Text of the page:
“Yellowstone’s great beauty has led itself to become…”

This is the greatest explanation I have ever seen for the concept of the call of the wild:

“Yellowstone’s great beauty has led itself to become the subject of various literary sources such as poems, short stories, plays, essays, and novels.”

The sentence is by a student who really does love Yellowstone National Park and chose to write about it. Why, then, the awkward sentence full of tepid language and absolutely devoid of energy?

“Beauty…has led itself to become” is grammatical enough but puts me in mind of Noam Chomsky’s exemplary sentence that is grammatically correct but conceptually impossible (the famous “colorless green ideas sleep furiously,” so famous indeed that it has its own Wikipedia entry—and if you go to the Wikipedia page be sure to look at the “related and similar examples” too, if you want some fun). Up until encountering the Yellowstone sentence, I thought only dogs carrying their own leashes in their mouths on walks could lead themselves anywhere. And leading oneself into becoming the subject of a source of something is very hard to get the mind around—a young woman talking herself into having unprotected sex might fit the sentence, but only by a willing suspension of disbelief well honed by immersion in Theatre of the Absurd.

That’s the most fascinating, or bizarre, aspect of my student’s sentence, but not the only stumbling block on the Yellowstone hiking trail. The beauty has led itself to become the subject of various literary sources. A little grammar punning is tempting here: If it’s leading itself, then itself is an object, not a subject—the object of the verb “to lead.”

But puns aside, the beauty has led itself to become a subject. My student shows that repetition does eventually communicate in his choice of “various”: he and many another student can be relied on generally to write “different” when they mean “various,” and I suggest this word change again and again in their academic essays. (They’re free to write “I like different kinds of candy” as often as they wish on Facebook, but saying that Dylan Thomas wrote “different kinds of literature” is misleading in most senses no matter how experimental some of his forms were, especially since students who write that will follow with a clarifying list: “poems, essays, stories, and plays.”)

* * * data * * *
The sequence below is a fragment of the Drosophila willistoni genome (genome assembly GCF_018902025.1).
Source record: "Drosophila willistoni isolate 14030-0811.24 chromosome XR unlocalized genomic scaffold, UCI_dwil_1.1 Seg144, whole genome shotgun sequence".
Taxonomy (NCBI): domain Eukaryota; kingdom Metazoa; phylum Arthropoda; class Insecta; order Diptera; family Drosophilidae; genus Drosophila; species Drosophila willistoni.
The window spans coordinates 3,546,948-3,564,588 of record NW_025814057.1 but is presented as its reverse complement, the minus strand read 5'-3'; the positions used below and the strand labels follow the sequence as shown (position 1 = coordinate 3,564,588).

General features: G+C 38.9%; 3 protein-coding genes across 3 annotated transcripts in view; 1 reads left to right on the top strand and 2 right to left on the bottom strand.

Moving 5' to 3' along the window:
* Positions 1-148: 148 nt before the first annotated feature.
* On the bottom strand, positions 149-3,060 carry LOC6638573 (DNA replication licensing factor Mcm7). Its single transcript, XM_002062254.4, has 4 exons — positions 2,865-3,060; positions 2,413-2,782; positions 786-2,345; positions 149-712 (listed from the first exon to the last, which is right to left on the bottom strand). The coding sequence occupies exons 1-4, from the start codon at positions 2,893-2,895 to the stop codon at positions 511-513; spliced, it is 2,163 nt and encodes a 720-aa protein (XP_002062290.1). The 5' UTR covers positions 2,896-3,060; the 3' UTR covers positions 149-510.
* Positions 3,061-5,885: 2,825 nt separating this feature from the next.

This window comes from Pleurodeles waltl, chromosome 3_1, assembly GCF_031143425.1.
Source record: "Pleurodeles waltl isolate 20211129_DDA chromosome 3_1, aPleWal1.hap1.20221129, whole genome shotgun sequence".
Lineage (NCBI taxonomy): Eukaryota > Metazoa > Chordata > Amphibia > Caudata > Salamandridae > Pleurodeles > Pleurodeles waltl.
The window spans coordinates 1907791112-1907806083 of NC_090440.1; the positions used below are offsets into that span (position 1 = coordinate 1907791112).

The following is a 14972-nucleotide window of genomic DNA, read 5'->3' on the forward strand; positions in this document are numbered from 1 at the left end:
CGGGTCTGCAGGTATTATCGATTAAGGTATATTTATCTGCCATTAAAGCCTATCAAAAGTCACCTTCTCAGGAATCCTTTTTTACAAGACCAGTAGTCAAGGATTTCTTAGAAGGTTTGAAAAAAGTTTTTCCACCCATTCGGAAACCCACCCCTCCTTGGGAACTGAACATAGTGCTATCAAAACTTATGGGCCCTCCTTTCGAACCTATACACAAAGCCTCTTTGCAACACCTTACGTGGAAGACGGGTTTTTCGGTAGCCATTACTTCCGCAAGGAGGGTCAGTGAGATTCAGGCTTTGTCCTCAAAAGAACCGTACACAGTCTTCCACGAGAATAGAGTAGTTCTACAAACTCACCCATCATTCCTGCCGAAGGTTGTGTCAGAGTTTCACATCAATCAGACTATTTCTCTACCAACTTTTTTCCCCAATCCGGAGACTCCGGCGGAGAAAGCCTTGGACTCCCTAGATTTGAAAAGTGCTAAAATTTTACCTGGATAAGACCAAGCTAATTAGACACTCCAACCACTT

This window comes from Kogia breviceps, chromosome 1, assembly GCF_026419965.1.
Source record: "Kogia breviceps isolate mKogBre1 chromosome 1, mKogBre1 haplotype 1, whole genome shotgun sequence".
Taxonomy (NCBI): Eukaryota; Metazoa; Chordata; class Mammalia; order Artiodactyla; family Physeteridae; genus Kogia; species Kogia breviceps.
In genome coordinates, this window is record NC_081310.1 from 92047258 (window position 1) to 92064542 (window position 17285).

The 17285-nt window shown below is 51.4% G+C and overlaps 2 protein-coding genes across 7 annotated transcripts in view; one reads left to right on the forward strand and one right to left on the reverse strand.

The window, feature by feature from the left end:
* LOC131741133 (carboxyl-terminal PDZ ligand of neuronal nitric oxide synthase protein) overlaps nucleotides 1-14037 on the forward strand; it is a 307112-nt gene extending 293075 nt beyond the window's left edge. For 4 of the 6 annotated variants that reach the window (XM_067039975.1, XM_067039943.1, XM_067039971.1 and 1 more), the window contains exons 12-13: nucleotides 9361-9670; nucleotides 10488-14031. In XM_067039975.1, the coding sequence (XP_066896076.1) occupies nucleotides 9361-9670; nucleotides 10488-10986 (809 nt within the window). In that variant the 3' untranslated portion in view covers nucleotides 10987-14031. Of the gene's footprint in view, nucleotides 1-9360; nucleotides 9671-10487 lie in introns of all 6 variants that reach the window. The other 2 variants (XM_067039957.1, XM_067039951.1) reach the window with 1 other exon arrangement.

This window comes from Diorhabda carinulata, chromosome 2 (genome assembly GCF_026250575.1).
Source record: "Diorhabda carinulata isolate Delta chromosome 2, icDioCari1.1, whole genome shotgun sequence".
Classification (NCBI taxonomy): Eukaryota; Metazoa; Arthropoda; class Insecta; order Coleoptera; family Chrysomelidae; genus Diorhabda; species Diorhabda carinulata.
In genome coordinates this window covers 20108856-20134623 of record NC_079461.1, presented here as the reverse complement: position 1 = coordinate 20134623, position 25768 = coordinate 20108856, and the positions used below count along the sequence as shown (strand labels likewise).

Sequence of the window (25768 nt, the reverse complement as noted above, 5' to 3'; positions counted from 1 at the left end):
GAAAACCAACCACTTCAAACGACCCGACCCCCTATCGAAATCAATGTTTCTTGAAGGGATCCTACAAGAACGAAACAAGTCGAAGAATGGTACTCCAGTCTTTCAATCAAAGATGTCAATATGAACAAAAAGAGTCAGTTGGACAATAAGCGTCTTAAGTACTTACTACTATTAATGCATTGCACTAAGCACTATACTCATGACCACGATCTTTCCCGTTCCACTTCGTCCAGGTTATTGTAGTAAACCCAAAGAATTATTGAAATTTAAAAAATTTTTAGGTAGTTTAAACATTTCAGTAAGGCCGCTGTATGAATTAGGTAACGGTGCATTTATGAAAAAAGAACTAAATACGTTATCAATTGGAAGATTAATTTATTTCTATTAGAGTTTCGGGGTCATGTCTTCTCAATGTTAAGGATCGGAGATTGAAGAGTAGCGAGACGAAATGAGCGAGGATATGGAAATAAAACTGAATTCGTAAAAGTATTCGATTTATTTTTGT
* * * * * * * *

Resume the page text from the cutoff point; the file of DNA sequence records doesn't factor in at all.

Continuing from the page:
Please notice that nowhere in this process does authorial choice intrude. Evidently various literary sources find their own subjects, or the subjects lead themselves into these sources. Perhaps the author just holds a notebook up to trap them when they arrive? Or do the subjects intrude on literary sources already written, shouldering aside the original subjects to make room for themselves once they have led themselves there, overpowering any feeble attempts on the author’s part to repel the invasion?

And then, to drain the sentence of any vestiges of interest, he feels compelled to give some examples of those “literary sources”—”poems, short stories, plays, essays, and novels.” Perhaps if he had begun his list with “in other words” he could have gotten away with this; but he begins with “such as,” implying that he could name several others if he wanted to tell all. He has, however, really hit pretty much every literary genre, unless we want to get obscure. So why “such as”? I’m afraid he probably was hedging his bets in case he had left any out, not telling me “there are more literary sources in heaven and earth, Prof. Horatio, than are dreamed of in your English 12 class.”

Finally, when I hear the phrase “literary source” I usually assume it refers to a source of literature, not a source that is literature—or if the latter, a source of literature that is itself literature, as Beowulf is the literary source of John Gardner’s novel Grendel. But in my student’s sentence the literature is a source that has a subject, and that subject is, by dint of its own sheer determination, the beauty of Yellowstone. The Wild calls unto itself and heeds the Call.

Because the components of this sentence aren’t identical, I can’t reasonably compare the experience of reading it to Matryoshka dolls, or Quaker’s Oats boxes; but it does give the sense of tumbling through oddly nested concepts into some black (but boring) hole.

Not a hole into Wonderland, alas, but definitely not a hole that can be found in Yellowstone National Park, either.

About RAB

Teacher of English writing and literature (college-level); academic-freedom activist; editor and copy editor; theater director, costumer, actress, playwright. View all posts by RAB

3 responses to ““Yellowstone’s great beauty has led itself to become…”

  • whitt88

    I wish I knew exactly what it is about your writing that makes it so funny. I know you set us up for expecting one thing (understanding the student’s intention,) then you go merrily off covering all the other interpretations, only one really fitting the circumstance. A real joy to read.

  • RAB

    Thanks so much! I find that once I give myself permission to look closely at what’s actually in the student’s sentence (aside from what the student THINKS is in the sentence) I find all sorts of bizarre possibilities. I appreciate your indulging me by reading them!

  • yearstricken

    This had me laughing aloud in several places, and I especially love this: “there are more literary sources in heaven and earth, Prof. Horatio, than are dreamed of in your English 12 class.”

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